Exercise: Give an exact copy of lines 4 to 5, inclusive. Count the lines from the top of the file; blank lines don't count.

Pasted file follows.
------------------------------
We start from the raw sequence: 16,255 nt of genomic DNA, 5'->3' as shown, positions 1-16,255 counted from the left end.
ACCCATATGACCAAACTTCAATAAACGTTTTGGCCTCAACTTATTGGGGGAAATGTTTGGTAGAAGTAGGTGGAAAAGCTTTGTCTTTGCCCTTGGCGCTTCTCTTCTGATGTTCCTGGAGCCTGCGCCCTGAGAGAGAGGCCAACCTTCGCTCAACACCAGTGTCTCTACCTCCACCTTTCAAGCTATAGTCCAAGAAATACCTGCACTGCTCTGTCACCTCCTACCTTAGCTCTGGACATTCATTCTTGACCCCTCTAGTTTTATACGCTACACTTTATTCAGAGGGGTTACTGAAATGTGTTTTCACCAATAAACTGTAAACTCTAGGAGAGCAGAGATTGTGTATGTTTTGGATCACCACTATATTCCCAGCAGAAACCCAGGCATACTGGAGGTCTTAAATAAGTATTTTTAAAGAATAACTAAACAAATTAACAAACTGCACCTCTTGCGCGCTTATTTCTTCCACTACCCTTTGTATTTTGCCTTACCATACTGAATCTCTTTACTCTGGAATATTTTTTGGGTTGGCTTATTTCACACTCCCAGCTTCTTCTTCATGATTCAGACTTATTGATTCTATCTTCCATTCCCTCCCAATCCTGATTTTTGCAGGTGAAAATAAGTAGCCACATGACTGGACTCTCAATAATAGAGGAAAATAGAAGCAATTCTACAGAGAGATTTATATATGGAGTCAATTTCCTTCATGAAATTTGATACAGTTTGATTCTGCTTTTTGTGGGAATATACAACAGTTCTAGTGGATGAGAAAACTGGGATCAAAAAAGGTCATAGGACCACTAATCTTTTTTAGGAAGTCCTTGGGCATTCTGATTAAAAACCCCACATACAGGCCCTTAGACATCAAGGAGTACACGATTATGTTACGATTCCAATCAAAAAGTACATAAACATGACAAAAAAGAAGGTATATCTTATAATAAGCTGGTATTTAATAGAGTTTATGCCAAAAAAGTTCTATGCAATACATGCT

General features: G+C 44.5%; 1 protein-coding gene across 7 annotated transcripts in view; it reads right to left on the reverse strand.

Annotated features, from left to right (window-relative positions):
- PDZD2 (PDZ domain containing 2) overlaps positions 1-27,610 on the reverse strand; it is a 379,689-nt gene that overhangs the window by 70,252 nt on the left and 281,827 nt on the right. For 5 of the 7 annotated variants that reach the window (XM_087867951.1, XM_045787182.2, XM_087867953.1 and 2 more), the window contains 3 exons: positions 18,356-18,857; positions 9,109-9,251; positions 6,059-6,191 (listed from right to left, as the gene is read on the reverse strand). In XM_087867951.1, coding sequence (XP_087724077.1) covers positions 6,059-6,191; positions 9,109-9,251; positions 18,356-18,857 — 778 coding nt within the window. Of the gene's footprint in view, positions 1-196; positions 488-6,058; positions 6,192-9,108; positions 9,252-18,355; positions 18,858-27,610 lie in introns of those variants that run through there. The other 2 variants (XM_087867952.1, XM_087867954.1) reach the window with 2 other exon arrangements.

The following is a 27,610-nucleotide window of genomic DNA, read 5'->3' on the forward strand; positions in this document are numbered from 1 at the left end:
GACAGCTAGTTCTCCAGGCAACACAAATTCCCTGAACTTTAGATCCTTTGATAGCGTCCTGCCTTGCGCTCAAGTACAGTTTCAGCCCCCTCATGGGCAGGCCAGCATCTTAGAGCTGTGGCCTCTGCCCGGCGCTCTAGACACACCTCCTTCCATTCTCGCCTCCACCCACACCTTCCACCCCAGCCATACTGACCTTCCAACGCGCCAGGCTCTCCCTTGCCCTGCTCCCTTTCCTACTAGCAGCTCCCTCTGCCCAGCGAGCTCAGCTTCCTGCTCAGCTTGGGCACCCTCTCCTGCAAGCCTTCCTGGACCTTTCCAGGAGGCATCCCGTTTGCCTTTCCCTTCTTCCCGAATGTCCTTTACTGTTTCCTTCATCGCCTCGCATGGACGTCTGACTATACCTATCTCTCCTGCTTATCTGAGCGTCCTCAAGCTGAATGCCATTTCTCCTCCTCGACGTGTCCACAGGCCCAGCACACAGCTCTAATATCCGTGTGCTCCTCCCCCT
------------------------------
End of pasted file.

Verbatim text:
Annotated features, from left to right (window-relative positions):
- PDZD2 (PDZ domain containing 2) overlaps positions 1-27,610 on the reverse strand; it is a 379,689-nt gene that overhangs the window by 70,252 nt on the left and 281,827 nt on the right. For 5 of the 7 annotated variants that reach the window (XM_087867951.1, XM_045787182.2, XM_087867953.1 and 2 more), the window contains 3 exons: positions 18,356-18,857; positions 9,109-9,251; positions 6,059-6,191 (listed from right to left, as the gene is read on the reverse strand). In XM_087867951.1, coding sequence (XP_087724077.1) covers positions 6,059-6,191; positions 9,109-9,251; positions 18,356-18,857 — 778 coding nt within the window. Of the gene's footprint in view, positions 1-196; positions 488-6,058; positions 6,192-9,108; positions 9,252-18,355; positions 18,858-27,610 lie in introns of those variants that run through there. The other 2 variants (XM_087867952.1, XM_087867954.1) reach the window with 2 other exon arrangements.